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Just Google the word "motherhood" and there are plenty of insightful tips on becoming a mom. Advice from mommy communities, therapists, physicians, and disgruntled moms-to-be. Some stories shared by moms were sad, funny, or downright scary.

There is just no way to gauge if what is being read is legit. For the most part, comments ooze with excitement about the blissful new chapter of being a parent. Honestly, there are very few gushing moments to share. The thought of even being a parent shook the core, and like many unplanned things in life, the shock takes time to wear off. Meeting the emotional, spiritual, and physical needs of another human being are not on the agenda. Now this little gorgeous and odd crying creature is dependent on us. This comes from a person who makes a dog family, sleeps when needed, has music rehearsal on a whim, and couldn't wait until the Diane von Furstenberg fall collection is released.

Pretty cool picture? Now diapers and having enough butt cream are the normal. There is no sleep, and fitting into a new dress is scary. Then there is the guilt regarding the lack of happiness of being a mom. Finding the support of people going through the same thing was nonexistent. So, the transition began, solo. Although life is not lined up neatly, or organized as it seemingly was before--we begin to traverse through the terrain of motherhood and its challenges.

Perfection is for "The Waltons" and not for everyone. We need to discard perfection immediately, and enter into the realization that nothing is easy. "The fastest way to break the cycle of perfectionism and become a fearless mother is to give up the idea of doing it perfectly - indeed to embrace uncertainty," author Arianna Huffington says about being a parent. There is a lot of uncertainty and even guilt for some. You might not sew, cook, attend the Parent Teachers Association meetings, or be the one to chaperone a school trip. That does not make you less of a mom. You don't have to operate in another person's gift to feel whole. You may not be able to construct a homemade Halloween costume, but so what?

Also, many women want to work and not remain at home--there is guilt for this as well. Someone gave this advice. If working makes you are better mom, than that is what you do. Being passionate about what you do for a living outside the home is perfectly healthy. Just like being a stay-at-home mom works for others. There is enough stress for new mothers as it is--society tends to frown on those working. But research now suggests that babies don't suffer when parents go back to work. This counteracted the studies that suggested children do worse when a mother returns to work within the first year of birth. New York's Columbia University School of Social Work finds that, while there are "downsides to mothers taking work during their child's first year, there are also significant advantages--an increase in mothers' income and well-being," The Guardian reported. For new mothers, anxiety is off the charts with mood disorders surfacing--the once stable person is moving into another dimension of challenges. Let's not criticize those who choose to work. If this has been a source of contention, seek council and the support of friends.

What is even more frustrating than the lack of support in society for working moms is the responsibility for taking care of another human being. There are people who just love the attention that having a child offers. They swap stories on parenting and that is it. That is fine for some, but there needs to be something more than chatting about being vomited on, or sleeping patterns. Maybe there is something missing generically, but swimming in those conversations all the time, make it hard, even though it is part of this new world. It is more than fine to be happy outside the confines of discussing bowl movements and rashes. However, this is part of the job, and so are our weaknesses. Author Rebecca Lammersen writes about accepting our shortcoming and frailties as humans, not just as moms. "Part of being myself is accepting my humanness--my thoughts of discontent, the guilt, the worry, the feelings of failure mixed with my desire to fulfill my dreams. All of these feelings are natural," she offers on the Huffington Post.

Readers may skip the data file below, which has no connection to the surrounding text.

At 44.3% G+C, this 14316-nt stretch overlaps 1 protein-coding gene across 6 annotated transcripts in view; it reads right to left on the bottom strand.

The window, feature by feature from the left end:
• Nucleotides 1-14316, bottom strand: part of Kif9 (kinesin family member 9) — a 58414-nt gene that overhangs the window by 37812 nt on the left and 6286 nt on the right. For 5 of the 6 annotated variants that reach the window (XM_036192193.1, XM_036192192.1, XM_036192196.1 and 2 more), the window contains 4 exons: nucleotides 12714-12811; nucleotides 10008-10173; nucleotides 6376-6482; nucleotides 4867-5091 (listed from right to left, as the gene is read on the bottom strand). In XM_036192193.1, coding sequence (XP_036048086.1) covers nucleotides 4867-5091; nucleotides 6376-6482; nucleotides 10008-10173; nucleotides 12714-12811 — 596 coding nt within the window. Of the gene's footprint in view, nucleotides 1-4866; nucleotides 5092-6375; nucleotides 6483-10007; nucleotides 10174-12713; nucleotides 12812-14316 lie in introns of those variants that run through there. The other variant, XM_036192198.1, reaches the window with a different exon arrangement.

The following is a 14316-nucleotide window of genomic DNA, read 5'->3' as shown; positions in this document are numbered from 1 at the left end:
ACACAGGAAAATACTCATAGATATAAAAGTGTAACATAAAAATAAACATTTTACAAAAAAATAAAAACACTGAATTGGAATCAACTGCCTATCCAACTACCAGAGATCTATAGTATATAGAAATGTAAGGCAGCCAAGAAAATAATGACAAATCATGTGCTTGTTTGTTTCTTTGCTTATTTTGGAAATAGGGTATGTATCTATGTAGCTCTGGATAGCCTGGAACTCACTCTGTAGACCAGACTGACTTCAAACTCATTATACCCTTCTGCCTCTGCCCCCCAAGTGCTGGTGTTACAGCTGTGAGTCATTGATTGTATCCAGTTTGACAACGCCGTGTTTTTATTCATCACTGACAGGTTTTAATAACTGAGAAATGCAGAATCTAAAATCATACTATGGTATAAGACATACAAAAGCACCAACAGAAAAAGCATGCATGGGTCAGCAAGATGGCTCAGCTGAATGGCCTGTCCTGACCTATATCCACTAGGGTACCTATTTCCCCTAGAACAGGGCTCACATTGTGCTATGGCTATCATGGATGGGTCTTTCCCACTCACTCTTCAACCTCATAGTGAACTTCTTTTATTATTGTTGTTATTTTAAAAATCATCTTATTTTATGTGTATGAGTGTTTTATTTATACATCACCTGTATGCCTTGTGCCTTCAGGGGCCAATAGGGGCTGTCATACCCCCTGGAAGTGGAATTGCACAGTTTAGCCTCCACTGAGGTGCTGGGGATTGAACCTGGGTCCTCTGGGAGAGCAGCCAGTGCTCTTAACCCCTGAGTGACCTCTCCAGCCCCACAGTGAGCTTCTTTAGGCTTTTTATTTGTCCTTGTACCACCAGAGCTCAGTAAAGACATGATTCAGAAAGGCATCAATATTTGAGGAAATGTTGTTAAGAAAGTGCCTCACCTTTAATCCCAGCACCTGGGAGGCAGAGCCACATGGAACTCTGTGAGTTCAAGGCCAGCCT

If being a mommy scares you understand that most feel that way. Nobody knows 100 percent on how to raise a perfect kid. Most of them are doing it on the fly. It is like when you first get that baby home, changing them is intimidating. When they turn different shades because they are hot, cold, or just adjusting to something--you want to call 911 before taking a deep breath. There is some crazy stuff, mind blowing, even. Then you learn how to adapt. If that means getting away, taking a drive, buying something pretty, then yes--do it. This will help your perspective and refresh you. One thing that helps is talking to people who are understanding. Talk with other working moms who are struggling, and who are trying to balance everything. Additionally, you need to know that embracing motherhood takes more time for some people. Everyone is different and people process change differently. This doesn't make you a bad person. However, if you need to reach out, don't be ashamed to vent. Transitioning from taking care of you, and then taking care of a family would rock any world.

There are different seasons in our lives, and this might prove to be the most challenging yet. There will be sleepless nights, sickness, crankiness, and just bad days. Preparing for these challenges is hard, but the key is adjusting to them, and using it as a springboard to become stronger. During times like this, you might not say that you are happy to be a mom, but be reminded that the struggle to be a good one will not last forever.

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